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National Weather Service: Meteors may have caused loud 'boom, shaking' in western Pennsylvania

Keith Srakocic
Local and federal authorities haven't determined the source of a loud noise reported Saturday morning by residents of Pittsburgh and multiple communities in western Pennsylvania.

A meteor explosion likely caused the loud "boom" noise and shaking sensation experienced by many people around the region Saturday morning, according to the National Weather Service Pittsburgh.

The GOES-16 weather satellite — stationed over the western hemisphere to deliver images and data on atmospheric conditions and solar activity — showed a flash above western Pennsylvania at that time that was not associated with lightning, the weather service said.

"No confirmation, but this is the most likely explanation at this time," it said.

Allegheny County officials said they received multiple reports from people who said they experienced “a loud boom, shaking” around 11:20 a.m. Saturday in the South Hills and other parts of western Pennsylvania.

Users of Twitter and other social media platforms also posted similar reports from multiple communities around Allegheny County and southern Washington County. Many of them speculated Saturday that an earthquake caused the phenomena, but government and weather officials quickly ruled that out.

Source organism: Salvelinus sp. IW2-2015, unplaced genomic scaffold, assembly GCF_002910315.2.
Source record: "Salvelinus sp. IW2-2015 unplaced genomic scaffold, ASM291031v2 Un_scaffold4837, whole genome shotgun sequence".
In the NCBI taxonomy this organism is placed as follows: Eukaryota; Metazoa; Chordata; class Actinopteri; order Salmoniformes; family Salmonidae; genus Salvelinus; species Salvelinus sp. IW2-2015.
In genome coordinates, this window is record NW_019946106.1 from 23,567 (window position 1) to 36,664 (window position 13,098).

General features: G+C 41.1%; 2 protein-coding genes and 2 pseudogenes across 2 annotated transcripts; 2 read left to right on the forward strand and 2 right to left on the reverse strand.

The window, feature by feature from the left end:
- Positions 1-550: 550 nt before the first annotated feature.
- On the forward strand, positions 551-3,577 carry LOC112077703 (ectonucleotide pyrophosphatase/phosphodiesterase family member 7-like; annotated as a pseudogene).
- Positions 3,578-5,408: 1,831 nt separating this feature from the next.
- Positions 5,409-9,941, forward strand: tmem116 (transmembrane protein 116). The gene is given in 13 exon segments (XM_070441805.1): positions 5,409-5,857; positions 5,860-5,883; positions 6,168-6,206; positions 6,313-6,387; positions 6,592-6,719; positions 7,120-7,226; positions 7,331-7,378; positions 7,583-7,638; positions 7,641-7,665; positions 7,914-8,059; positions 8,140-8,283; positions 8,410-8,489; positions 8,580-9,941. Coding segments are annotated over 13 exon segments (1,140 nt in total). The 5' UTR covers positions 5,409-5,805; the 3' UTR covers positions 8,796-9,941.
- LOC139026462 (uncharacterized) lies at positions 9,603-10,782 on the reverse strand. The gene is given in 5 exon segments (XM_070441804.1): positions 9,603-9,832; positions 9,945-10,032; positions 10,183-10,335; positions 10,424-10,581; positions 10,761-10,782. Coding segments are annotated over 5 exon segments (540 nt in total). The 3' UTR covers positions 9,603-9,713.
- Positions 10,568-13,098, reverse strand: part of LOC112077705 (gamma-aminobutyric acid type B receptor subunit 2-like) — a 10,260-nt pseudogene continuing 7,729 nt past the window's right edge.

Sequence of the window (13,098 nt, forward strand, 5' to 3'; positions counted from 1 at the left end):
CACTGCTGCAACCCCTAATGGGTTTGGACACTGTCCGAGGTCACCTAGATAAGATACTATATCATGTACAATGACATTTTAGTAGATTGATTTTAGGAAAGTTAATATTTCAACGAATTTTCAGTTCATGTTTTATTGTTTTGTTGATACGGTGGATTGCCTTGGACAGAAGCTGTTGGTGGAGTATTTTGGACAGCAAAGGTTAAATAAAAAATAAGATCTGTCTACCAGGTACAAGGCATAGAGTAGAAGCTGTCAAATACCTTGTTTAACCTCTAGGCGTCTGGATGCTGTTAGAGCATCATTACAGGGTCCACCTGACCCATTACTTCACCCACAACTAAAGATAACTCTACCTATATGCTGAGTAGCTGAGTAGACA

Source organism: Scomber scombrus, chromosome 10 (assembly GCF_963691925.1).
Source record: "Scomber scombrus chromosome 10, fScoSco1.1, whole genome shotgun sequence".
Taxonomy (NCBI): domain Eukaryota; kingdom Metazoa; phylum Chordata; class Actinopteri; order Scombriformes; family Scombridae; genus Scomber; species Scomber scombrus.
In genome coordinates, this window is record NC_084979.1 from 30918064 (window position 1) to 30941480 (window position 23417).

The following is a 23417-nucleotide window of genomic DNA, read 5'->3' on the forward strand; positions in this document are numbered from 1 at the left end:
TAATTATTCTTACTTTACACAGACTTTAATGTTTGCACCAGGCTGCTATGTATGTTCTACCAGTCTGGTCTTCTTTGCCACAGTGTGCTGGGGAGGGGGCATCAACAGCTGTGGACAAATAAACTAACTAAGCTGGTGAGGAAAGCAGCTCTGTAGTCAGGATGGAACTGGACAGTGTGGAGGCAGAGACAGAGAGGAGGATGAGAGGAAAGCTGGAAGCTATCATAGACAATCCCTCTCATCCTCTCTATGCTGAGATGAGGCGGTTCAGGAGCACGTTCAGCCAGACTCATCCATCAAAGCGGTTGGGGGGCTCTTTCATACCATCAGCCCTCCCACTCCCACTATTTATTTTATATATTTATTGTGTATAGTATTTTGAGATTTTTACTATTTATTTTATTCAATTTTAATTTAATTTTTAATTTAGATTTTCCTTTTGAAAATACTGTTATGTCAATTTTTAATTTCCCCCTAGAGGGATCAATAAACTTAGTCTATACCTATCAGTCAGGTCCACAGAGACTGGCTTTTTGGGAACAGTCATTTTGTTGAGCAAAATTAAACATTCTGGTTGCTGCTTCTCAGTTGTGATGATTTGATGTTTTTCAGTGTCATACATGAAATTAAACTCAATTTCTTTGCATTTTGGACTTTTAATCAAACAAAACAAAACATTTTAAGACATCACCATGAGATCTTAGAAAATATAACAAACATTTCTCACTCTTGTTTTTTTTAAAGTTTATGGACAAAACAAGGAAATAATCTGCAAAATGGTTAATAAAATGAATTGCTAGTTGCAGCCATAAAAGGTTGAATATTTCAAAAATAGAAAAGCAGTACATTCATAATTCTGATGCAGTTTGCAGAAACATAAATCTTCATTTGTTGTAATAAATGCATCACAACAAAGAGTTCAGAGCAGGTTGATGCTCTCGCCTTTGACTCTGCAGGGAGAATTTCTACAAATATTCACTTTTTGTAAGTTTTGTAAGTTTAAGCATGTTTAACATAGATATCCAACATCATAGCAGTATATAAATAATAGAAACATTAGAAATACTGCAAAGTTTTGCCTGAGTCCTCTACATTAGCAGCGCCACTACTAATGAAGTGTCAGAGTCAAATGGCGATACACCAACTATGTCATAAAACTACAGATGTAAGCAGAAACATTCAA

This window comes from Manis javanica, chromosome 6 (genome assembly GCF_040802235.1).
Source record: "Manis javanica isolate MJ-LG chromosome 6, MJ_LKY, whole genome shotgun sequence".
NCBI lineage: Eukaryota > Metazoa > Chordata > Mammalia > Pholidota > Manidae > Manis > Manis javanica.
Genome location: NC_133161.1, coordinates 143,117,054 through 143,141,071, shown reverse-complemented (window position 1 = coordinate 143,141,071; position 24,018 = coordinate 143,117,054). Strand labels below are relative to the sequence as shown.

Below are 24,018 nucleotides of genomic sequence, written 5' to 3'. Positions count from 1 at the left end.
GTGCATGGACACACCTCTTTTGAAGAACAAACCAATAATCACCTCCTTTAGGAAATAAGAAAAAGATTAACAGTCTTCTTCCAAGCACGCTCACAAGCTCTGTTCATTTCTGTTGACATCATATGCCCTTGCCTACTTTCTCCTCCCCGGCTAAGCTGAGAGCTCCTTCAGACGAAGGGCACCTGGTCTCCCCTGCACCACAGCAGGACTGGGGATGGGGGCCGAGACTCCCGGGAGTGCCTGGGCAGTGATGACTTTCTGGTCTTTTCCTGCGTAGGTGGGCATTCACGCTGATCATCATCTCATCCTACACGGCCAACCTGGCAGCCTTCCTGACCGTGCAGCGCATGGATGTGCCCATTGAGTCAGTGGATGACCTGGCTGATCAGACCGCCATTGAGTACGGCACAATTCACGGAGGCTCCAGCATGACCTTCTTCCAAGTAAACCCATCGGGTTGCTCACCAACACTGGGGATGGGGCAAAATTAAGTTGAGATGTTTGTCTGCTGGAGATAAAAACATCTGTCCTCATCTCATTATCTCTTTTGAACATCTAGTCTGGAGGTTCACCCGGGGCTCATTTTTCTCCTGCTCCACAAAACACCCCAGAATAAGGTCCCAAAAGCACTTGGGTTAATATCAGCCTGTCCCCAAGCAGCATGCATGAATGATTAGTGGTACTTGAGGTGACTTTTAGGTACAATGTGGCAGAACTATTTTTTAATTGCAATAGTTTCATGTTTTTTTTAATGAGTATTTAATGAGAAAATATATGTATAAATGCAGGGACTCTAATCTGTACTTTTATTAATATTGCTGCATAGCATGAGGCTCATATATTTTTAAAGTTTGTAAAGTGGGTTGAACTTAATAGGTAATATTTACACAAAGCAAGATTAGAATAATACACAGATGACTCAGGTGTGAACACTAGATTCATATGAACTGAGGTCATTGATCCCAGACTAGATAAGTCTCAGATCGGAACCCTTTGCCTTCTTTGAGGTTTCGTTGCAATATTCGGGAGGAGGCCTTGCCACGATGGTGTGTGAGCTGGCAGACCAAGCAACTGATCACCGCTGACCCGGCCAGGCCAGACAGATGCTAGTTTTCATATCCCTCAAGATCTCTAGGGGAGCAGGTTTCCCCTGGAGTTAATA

“We confirmed no seismic activity and no thunder/lightning,” Allegheny County Director of Communications Amie Downs wrote in an email Saturday. “At this point, we have no explanation for it, but agencies are continuing to look.”

The U.S. Geological Survey, which monitors and reports on earthquakes, also said Saturday that the agency has not detected an earthquake in the area and has not reported seismic activity.

Jenna Lake, a meteorologist with the weather service, said no thunder or lightning was reported in the region at that time. Local 911 centers did not have evidence of any explosions in the area, she added.

“We’ve seen a lot of reports on social media of big booms, but we really don’t know,” said Lake. “We really don’t have any evidence that it was an earthquake.”

Lake said the sound may have been caused by a meteor shower that passed by or entered the atmosphere.

Updated: January 2, 2022 at 10:08 AM EST
Updated to reflect NWS Pittsburgh statement that a meteor explosion likely was the cause of the noise and shaking sensation.
Julia Zenkevich is a general assignment reporter for 90.5 WESA. She first joined the station as a production assistant on The Confluence, and more recently served as a fill-in producer for The Confluence and Morning Edition. She’s a life-long Pittsburgher, and attended the University of Pittsburgh. She can be reached at